It's when the birds go piping and the daylight slowly breaks, That, clamoring for his dinner, our precious baby wakes; Then it's sleep no more for baby, and it's sleep no more for me, For, when he wants his dinner, why it's dinner it must be! And of that lacteal fluid he partakes with great ado, While gran'ma laughs, And gran'pa laughs, And wife, she laughs, And I - well, I laugh, too!
You'd think, to see us carrying on about that little tad, That, like as not, that baby was the first we'd ever had; But, sakes alive! he isn't, yet we people make a fuss As if the only baby in the world had come to us! And, morning, noon, and night-time, whatever he may do, Gran'ma, she laughs, Gran'pa, he laughs, Wife, she laughs, And I, of course, laugh, too!
But once - a likely spell ago - when that poor little chick From teething or from some such ill of infancy fell sick, You wouldn't know us people as the same that went about A-feelin' good all over, just to hear him crow and shout; And, though the doctor poohed our fears and said he'd pull him through, Old gran'ma cried, And gran'pa cried, And wife, she cried, And I - yes, I cried, too!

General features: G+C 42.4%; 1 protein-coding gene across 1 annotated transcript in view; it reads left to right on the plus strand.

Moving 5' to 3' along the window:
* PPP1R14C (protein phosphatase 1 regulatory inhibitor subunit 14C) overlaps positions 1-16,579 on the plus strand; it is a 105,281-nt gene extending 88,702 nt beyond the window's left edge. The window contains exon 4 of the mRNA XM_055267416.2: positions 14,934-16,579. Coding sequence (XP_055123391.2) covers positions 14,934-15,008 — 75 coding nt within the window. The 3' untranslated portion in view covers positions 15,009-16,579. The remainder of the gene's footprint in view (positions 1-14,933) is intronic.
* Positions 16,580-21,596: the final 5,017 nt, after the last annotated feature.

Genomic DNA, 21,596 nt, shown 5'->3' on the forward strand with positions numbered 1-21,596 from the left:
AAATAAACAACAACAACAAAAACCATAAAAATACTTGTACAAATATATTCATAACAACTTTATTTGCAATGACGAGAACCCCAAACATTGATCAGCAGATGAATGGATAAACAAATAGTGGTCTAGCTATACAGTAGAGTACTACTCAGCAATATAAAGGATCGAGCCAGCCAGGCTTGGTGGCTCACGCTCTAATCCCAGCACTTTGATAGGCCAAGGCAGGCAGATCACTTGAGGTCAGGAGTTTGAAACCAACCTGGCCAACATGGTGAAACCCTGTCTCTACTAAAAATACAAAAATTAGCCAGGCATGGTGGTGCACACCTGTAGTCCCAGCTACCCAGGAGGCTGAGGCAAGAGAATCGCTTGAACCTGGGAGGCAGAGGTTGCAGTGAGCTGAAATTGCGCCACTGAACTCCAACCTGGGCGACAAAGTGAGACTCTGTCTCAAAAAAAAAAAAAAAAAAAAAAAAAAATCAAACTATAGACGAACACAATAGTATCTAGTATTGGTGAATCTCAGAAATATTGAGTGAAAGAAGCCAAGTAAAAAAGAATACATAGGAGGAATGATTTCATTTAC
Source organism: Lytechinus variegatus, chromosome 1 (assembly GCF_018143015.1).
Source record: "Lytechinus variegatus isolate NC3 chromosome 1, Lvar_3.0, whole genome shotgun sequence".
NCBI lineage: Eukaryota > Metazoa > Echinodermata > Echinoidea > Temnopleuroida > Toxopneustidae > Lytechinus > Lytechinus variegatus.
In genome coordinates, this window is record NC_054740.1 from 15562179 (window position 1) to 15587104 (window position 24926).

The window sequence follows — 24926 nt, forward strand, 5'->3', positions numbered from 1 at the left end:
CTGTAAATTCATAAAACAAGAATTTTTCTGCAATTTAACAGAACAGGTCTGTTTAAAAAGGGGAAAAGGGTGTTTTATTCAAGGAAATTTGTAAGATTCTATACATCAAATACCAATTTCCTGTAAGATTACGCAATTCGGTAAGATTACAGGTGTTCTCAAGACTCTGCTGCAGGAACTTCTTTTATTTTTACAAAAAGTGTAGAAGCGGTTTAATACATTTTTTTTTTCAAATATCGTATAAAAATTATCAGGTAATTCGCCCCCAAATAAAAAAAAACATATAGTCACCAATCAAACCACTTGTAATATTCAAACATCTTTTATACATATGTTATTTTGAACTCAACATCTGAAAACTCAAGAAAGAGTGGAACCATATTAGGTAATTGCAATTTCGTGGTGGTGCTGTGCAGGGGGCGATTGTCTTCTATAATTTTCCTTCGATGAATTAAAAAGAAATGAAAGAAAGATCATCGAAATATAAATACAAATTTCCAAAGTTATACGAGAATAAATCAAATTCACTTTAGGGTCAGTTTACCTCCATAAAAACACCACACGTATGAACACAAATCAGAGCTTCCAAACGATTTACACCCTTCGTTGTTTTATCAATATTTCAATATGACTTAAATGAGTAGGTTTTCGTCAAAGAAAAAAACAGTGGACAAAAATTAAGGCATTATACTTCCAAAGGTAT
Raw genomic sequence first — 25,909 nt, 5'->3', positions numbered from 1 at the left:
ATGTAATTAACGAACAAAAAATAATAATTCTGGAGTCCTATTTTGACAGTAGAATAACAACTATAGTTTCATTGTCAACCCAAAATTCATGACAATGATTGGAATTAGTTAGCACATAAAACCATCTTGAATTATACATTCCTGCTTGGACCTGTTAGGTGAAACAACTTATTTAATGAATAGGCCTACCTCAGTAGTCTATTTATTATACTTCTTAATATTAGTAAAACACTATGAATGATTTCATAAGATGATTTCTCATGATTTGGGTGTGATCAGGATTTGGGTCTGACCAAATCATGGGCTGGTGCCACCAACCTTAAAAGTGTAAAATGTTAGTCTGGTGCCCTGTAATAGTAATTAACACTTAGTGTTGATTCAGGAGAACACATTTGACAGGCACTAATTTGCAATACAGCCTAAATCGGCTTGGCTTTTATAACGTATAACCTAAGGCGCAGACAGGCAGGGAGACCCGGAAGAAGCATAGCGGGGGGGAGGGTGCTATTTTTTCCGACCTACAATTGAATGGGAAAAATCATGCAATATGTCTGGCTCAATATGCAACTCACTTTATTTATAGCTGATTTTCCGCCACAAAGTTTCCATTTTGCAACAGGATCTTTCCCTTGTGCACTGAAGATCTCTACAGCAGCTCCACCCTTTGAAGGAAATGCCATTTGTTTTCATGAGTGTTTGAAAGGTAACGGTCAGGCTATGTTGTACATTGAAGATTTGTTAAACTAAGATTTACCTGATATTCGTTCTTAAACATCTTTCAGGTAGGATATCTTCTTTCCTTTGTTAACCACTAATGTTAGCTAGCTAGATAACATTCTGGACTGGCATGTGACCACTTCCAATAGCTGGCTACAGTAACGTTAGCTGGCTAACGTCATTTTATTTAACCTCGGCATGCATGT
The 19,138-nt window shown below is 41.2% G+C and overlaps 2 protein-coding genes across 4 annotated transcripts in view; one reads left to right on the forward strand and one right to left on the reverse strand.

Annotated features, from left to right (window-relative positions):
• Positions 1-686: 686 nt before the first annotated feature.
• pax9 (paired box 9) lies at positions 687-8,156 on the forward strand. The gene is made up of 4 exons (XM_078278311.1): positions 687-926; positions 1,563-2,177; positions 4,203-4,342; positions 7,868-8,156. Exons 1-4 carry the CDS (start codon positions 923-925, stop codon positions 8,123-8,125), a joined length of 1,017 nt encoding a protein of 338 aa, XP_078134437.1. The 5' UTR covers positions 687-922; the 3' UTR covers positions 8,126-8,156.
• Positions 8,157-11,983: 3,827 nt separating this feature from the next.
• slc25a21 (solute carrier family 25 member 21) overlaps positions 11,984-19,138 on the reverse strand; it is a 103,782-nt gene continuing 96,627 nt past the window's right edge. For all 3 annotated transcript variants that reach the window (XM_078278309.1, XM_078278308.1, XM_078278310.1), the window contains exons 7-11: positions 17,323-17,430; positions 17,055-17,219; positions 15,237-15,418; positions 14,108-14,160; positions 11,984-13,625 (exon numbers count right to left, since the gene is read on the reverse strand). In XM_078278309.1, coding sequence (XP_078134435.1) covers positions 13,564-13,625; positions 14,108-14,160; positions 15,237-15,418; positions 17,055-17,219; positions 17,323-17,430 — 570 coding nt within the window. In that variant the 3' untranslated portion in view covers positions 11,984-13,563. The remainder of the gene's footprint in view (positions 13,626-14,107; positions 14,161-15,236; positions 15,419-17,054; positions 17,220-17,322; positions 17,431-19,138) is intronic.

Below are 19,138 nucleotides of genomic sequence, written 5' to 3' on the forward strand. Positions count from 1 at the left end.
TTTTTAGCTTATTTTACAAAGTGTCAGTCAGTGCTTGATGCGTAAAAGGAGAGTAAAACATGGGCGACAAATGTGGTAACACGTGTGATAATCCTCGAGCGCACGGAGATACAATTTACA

It makes us all feel good to have a baby on the place, With his everlastin' crowing and his dimpling, dumpling face; The patter of his pinky feet makes music everywhere, And when he shakes those fists of his, good-by to every care! No matter what our trouble is, when he begins to coo, Old gran'ma laughs, And gran'pa laughs, Wife, she laughs, And I - you bet, I laugh, too!